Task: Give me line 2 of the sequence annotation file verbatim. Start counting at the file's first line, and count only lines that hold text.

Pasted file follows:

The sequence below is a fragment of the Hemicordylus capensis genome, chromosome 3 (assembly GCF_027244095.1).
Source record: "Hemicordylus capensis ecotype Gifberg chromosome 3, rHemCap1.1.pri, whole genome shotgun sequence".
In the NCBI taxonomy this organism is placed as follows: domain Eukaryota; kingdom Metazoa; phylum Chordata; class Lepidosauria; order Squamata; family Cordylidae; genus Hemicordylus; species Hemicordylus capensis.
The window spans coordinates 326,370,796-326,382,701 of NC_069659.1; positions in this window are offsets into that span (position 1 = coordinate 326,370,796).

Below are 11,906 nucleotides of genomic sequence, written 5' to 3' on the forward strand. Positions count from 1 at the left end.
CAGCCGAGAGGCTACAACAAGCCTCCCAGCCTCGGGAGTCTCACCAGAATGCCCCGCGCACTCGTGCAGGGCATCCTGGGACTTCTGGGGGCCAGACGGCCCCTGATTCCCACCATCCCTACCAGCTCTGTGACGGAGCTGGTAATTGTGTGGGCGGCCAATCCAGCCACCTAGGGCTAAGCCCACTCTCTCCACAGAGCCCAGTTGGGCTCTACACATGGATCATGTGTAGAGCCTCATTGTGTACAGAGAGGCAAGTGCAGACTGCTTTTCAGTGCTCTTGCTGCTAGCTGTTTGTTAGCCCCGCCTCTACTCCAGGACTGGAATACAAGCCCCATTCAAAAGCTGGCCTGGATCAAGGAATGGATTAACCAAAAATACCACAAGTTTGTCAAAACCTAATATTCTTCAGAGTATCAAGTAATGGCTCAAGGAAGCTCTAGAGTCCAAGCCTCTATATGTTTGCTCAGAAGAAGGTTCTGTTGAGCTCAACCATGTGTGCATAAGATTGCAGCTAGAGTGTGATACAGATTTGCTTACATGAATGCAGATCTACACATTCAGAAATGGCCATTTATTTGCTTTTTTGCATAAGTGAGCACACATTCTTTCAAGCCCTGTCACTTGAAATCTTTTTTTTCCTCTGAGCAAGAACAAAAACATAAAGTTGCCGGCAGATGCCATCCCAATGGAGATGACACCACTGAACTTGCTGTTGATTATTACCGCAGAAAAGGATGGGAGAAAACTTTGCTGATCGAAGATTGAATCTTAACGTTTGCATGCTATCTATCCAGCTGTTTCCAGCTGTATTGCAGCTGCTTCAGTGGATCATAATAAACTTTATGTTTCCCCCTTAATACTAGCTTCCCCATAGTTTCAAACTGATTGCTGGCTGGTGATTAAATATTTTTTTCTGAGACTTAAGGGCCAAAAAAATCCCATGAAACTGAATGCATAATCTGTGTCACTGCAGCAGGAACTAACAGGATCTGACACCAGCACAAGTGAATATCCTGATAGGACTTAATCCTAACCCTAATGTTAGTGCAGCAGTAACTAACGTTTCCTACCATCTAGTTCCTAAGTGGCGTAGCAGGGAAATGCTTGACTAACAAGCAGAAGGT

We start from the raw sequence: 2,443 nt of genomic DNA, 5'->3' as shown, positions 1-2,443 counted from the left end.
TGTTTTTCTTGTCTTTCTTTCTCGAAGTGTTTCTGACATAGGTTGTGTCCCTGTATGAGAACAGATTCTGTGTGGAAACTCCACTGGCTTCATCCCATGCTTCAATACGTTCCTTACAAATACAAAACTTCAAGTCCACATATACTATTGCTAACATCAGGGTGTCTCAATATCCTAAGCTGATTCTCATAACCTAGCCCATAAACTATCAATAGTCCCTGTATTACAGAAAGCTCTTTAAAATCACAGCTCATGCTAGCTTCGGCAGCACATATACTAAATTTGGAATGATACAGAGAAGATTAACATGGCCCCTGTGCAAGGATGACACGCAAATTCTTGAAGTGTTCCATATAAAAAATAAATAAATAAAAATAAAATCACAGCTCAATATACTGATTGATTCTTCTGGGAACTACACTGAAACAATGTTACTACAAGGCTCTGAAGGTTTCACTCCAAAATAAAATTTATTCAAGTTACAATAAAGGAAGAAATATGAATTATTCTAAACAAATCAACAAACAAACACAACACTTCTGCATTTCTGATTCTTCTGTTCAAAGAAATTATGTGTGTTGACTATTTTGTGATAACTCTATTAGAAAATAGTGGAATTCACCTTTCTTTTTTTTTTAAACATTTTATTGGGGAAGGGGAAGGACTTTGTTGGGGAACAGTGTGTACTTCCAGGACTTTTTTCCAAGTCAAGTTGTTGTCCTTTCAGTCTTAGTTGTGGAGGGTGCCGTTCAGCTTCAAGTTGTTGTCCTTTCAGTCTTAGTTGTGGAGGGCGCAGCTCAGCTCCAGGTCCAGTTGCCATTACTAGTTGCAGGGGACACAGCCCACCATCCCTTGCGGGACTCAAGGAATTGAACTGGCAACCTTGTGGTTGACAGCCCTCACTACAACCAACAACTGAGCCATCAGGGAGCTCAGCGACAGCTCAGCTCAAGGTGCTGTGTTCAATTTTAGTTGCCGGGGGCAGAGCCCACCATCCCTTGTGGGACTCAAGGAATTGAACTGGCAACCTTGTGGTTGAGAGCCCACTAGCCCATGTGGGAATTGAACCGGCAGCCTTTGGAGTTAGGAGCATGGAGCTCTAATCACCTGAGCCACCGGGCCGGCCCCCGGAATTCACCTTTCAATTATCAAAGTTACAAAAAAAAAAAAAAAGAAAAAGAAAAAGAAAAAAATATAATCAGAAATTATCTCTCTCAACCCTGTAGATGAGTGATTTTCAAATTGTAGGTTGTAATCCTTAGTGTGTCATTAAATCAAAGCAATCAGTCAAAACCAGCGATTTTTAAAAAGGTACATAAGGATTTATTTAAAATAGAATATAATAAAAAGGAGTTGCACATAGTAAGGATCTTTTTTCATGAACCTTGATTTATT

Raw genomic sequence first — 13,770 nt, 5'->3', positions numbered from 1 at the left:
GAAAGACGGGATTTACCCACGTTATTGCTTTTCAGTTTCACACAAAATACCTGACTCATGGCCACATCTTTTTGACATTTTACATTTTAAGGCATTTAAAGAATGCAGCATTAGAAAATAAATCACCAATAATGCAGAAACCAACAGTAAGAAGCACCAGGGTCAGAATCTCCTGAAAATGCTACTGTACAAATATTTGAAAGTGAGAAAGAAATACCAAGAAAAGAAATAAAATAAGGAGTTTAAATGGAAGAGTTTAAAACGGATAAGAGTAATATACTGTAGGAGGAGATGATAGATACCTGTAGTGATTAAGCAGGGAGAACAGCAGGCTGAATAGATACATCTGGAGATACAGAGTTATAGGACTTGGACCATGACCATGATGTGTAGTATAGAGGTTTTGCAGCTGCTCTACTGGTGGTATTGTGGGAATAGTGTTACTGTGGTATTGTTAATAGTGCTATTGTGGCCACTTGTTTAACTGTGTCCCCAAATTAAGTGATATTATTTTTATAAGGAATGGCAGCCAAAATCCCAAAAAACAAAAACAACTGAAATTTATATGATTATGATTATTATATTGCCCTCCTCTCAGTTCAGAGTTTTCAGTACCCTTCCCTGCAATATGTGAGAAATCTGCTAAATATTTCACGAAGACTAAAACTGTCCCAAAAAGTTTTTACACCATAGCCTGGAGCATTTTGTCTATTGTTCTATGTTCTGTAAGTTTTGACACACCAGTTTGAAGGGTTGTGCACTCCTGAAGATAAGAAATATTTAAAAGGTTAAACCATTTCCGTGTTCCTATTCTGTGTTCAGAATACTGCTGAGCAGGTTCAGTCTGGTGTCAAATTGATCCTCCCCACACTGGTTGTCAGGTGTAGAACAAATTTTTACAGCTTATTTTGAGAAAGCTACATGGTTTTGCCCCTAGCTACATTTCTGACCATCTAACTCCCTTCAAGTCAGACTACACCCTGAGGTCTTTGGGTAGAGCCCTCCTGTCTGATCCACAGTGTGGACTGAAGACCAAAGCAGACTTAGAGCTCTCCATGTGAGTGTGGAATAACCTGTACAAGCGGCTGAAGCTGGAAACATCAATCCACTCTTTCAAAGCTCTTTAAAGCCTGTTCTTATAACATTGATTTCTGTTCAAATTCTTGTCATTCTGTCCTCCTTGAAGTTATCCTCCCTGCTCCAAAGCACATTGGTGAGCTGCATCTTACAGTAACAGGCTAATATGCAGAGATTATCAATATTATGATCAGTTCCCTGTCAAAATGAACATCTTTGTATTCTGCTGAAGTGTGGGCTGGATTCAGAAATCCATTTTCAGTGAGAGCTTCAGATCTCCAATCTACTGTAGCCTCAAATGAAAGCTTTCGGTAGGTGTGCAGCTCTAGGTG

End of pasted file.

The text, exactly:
Source record: "Hemicordylus capensis ecotype Gifberg chromosome 3, rHemCap1.1.pri, whole genome shotgun sequence".